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Stones in pickle solution?

Hi Folks, We’ve had discussion recently regarding stones that are heat
sensitive and ultrasonic sensitive. I don’t ever recall any dialogue
about stones in pickle. Normally I wouldn’t do it, but found myself
backing up on a project to redo a hinge after I had already tube set a
green tourmaline. I guess one might also encounter this in a repair
situation… something I don’t often have to do.

I went through several books but didn’t find anywhere this was
discussed. (Note to self: check Alan Revere’s Ring Repair book). It’s
obvious to me porous stones and heat sensitive stones shouldn’t be put
into pickle. Diamonds and corundum stones are probably okay, huh? How
about tourmalines, topaz, amethyst/citrine, etc.?

By the way, my solution was to coat the stone and setting with
paraffin wax before putting in the pickle, although I was concerned
about the melting temperature of the wax being close to the pickle
temperature. I was right to be concerned - I pulled it out before the
acid got to the stone, but now I have bit of a greasy slick on the
surface of my pickle. Guess I should have gone with the dop wax…
which was my Plan B.

Make a list? No pickle for opals, emeralds, pearls,
turquoise/malachite/azurite family, rhodochrosite… If a stone is
heat tolerant can one also assume it will also be pickle tolerant?

Any thoughts on this matter?


Dave Sebaste
Sebaste Studio and
Carolina Artisans’ Gallery
Charlotte, NC (USA)

pickle will turn golden tigereye into red tigereye. Judy Shaw
Jasco Minerals

Dave, I have put most inorganic gem materials, except for some things
like lapis, turquoise, azurmal in pickle without any reaction at all.
I have put emeralds in, too, although I won’t do that anymore on
account of the fillers being used today. Tourmaline should certainly
be ok, aqua, beryl, citrine, amethyst, as well. Opals I try not to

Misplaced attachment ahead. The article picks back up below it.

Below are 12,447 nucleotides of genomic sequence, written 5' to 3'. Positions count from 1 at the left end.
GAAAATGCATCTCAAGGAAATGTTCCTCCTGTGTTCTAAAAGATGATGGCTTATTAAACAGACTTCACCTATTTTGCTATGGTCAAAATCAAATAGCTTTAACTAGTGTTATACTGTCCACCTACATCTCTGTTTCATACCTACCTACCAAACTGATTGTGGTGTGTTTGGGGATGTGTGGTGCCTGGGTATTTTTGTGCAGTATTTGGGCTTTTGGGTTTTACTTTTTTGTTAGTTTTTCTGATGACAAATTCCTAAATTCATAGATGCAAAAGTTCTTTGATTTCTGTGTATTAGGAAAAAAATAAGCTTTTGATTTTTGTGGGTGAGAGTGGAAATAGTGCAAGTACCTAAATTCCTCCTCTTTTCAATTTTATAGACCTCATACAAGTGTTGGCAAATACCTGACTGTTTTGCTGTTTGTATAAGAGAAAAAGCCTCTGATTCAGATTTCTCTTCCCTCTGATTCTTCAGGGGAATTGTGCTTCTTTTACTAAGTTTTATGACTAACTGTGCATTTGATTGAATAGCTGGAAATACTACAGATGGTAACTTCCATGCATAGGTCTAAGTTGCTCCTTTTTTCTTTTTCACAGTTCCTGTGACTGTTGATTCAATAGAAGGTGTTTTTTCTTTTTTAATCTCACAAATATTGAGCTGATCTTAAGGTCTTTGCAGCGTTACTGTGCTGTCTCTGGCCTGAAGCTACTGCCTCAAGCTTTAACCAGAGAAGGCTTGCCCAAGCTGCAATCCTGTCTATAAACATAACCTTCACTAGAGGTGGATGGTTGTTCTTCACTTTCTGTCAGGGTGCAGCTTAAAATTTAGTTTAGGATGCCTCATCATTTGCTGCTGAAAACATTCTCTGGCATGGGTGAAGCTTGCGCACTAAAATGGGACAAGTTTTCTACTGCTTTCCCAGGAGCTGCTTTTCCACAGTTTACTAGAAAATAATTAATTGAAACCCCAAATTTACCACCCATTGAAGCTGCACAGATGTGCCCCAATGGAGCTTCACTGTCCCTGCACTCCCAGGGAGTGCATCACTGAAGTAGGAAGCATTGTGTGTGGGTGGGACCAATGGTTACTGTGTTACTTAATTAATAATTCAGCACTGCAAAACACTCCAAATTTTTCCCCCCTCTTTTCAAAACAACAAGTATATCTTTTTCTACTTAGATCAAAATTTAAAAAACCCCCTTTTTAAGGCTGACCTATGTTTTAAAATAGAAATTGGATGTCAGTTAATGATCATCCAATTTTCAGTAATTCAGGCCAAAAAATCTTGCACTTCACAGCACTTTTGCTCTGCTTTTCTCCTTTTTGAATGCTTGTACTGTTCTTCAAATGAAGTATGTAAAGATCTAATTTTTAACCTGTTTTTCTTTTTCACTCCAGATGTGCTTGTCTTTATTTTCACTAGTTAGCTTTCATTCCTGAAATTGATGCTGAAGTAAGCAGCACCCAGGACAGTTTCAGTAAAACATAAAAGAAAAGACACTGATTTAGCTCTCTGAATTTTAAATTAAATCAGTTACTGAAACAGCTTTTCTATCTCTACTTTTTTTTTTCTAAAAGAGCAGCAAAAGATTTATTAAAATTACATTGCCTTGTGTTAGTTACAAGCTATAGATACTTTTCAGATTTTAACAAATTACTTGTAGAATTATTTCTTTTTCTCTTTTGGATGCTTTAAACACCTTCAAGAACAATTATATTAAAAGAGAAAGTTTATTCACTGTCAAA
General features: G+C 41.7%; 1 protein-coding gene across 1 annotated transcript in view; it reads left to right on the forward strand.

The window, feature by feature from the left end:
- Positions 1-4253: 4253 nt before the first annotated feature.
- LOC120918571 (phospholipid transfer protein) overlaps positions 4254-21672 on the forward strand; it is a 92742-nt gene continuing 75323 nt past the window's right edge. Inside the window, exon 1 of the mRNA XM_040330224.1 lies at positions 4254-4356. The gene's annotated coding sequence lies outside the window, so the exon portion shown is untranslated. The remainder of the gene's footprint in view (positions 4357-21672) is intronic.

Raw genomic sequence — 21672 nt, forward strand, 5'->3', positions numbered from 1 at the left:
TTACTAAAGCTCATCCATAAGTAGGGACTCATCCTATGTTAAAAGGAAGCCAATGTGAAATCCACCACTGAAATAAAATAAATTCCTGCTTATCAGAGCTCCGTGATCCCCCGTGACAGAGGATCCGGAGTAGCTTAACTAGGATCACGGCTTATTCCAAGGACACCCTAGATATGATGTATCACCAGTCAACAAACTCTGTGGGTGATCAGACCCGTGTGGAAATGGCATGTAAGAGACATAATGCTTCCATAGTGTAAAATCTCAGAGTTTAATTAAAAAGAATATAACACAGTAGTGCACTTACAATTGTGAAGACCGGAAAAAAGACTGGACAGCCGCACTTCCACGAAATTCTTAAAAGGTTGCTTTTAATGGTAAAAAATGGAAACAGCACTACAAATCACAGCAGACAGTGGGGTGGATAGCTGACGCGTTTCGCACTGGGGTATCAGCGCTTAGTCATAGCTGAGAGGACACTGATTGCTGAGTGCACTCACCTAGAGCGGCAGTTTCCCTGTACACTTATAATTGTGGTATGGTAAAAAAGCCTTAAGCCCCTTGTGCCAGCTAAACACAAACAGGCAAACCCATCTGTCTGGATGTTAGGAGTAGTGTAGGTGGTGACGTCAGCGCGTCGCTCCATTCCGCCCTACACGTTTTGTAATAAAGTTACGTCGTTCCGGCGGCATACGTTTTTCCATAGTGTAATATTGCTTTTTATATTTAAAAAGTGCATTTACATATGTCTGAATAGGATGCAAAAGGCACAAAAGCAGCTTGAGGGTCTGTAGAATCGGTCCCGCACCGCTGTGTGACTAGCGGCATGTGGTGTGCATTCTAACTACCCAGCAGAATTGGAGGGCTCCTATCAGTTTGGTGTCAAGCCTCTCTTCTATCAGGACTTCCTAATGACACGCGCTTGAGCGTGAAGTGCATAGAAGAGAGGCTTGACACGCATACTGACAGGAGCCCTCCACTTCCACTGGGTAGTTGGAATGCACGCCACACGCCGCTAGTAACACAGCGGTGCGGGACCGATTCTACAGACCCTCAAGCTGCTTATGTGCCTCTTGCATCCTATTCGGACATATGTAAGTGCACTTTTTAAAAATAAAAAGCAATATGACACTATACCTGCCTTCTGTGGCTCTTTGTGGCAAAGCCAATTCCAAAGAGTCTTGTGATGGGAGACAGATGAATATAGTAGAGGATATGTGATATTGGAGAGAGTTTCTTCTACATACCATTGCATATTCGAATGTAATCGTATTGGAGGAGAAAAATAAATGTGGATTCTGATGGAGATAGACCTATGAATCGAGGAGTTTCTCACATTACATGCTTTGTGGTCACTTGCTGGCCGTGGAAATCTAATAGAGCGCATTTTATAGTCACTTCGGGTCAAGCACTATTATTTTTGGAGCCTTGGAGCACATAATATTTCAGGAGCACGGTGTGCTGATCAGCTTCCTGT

put in as well. Common sense should apply as always.

Daniel R. Spirer, G.G.
Spirer Somes Jewelers

HI Dave, I have ruined peridot in the pickle. It gets an etched
surface instantly. I also do not allow pearl to come in contact with
it. I’m not sure about softer stones like turquoise or malachite but I
would say no. I’ve had no trouble with opals, tanzanite,amethyst,
emeralds though I would not leave them in for long. Patty Rios

I have immersed almost all stones in pickle for longer or shorter
periods with the major exception of the carbonates and a couple of
other stones. Pearl, mother of pearl, coral, all forms of shell and
bone have calcium carbonate as the major constituent. Other stones
that I have found affected a re lapis lazuli (also contains CaCO3),
turquise, doublets of all kinds, triplets of all kinds … Did I
leave some out?

Stones that are unaffected by pickle(sodium bisulfate): diamonds,
corundum, opal, emerald, tourmoline, topaz, spinel, tanzanite,
garnet, quartz, hmm… in fact, if they aren’t on the first list they
belong here. I ame careful with collector stones that I may not be
familiar with the properties. I also use my pickle cold and only
pickle as long as necessary.

Someone recently pointed out that pickle will affect some enamels. I
can attest to it. Be careful about soaking enamels in pickle.

Hi Dave:

Here’s are some little known facts about stones that shouldn’t be put